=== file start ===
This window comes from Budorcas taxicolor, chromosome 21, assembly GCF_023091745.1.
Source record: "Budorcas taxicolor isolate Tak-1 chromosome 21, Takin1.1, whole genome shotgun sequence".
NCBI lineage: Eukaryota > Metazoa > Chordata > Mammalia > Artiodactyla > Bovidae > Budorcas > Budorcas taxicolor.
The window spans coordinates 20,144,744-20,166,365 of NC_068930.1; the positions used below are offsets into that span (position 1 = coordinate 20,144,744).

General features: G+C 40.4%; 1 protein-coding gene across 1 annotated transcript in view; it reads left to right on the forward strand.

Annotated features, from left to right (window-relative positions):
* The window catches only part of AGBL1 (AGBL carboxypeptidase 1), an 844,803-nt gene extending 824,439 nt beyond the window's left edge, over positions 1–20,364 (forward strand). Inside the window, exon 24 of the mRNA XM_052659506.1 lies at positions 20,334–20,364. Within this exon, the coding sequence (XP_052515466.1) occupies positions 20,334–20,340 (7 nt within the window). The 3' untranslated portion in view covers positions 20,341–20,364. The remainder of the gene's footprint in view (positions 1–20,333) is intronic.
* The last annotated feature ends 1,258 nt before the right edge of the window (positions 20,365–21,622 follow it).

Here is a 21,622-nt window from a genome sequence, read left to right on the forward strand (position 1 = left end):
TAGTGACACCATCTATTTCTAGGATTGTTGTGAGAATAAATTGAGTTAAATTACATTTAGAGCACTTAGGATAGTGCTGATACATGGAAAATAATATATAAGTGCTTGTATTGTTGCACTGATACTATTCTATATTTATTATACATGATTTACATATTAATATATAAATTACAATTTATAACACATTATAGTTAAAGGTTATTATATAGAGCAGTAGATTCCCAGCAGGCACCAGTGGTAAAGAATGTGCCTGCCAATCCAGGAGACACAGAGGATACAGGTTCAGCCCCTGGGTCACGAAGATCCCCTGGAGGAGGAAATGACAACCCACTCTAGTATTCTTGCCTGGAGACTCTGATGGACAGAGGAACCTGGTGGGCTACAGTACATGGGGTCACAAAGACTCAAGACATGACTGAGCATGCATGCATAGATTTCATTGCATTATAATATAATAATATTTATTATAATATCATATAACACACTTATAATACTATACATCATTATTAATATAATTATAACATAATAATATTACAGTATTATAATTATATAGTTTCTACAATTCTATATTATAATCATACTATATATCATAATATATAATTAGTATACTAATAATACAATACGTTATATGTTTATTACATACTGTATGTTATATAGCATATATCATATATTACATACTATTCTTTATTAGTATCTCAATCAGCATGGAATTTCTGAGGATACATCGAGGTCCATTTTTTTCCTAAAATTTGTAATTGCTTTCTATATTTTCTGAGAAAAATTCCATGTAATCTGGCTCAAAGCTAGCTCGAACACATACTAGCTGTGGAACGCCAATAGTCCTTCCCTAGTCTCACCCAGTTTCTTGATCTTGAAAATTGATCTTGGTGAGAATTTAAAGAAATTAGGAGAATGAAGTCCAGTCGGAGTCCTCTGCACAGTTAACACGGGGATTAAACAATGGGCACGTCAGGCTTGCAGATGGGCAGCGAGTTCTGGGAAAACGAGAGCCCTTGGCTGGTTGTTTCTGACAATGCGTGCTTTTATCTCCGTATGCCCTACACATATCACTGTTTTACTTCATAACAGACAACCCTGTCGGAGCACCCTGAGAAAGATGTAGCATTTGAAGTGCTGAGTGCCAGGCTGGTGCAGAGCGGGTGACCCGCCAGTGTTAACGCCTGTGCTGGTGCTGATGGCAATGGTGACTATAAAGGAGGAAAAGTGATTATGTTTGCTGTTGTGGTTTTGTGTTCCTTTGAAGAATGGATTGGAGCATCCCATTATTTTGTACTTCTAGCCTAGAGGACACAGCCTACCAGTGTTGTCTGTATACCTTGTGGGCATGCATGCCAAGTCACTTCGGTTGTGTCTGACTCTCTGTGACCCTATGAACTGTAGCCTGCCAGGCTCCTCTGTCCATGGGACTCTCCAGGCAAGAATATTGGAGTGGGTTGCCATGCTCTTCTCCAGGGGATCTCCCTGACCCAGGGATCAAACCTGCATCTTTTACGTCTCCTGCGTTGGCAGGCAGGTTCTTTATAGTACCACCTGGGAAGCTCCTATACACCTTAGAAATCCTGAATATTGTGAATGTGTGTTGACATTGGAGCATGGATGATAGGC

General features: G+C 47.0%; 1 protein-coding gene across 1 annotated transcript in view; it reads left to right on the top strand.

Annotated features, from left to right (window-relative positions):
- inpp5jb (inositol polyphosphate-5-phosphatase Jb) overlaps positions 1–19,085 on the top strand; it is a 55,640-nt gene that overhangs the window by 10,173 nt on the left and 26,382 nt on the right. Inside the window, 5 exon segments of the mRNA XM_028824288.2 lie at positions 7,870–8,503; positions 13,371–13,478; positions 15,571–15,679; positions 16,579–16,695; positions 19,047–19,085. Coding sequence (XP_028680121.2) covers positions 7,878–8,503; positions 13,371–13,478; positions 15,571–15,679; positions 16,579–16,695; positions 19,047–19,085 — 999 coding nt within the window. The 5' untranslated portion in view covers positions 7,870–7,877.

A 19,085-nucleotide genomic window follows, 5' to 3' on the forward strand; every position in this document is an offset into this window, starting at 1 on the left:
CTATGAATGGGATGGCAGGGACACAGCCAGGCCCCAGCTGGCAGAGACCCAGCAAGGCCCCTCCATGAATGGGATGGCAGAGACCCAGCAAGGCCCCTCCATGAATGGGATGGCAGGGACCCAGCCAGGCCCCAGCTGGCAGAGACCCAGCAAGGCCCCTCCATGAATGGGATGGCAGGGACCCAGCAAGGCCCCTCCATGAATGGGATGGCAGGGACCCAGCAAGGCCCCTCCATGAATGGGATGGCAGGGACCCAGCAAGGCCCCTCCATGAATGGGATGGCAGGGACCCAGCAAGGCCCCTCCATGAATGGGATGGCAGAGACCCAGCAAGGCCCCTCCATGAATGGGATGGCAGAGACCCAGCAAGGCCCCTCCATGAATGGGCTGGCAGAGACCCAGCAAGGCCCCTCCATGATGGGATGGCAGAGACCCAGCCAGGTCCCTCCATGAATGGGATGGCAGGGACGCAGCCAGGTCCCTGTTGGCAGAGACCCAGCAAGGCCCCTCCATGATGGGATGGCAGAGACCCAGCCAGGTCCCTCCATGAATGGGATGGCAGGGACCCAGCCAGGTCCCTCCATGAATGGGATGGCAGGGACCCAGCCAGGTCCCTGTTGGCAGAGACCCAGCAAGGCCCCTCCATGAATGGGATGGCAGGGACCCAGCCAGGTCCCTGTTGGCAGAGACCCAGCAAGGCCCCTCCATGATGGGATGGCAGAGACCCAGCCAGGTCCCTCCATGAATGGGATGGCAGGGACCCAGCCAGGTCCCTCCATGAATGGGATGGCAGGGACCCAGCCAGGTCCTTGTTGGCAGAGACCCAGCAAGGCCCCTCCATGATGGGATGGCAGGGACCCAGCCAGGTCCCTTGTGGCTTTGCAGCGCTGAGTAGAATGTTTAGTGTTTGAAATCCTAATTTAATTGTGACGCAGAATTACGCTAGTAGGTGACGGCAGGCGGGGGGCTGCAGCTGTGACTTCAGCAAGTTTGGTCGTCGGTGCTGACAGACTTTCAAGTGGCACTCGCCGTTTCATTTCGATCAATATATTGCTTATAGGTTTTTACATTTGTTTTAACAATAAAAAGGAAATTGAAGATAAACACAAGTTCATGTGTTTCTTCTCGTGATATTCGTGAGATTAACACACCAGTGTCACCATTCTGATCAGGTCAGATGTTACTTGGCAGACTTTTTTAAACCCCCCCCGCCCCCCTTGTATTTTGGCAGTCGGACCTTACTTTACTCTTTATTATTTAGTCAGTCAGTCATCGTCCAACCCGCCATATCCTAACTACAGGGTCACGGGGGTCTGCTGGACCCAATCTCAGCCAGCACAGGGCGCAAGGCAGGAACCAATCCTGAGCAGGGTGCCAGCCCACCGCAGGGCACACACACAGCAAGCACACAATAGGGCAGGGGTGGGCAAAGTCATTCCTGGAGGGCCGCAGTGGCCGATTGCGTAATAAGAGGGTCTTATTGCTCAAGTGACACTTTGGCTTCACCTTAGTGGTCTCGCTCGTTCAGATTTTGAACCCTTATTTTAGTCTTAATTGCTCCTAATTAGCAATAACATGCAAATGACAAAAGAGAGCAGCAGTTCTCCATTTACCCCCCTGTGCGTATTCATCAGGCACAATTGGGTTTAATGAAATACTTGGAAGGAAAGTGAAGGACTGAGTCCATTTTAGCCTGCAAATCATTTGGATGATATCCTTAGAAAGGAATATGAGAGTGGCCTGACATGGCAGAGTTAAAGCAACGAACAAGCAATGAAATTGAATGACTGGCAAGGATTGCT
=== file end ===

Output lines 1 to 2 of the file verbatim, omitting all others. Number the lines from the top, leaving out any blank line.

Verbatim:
This window comes from Budorcas taxicolor, chromosome 21, assembly GCF_023091745.1.
Source record: "Budorcas taxicolor isolate Tak-1 chromosome 21, Takin1.1, whole genome shotgun sequence".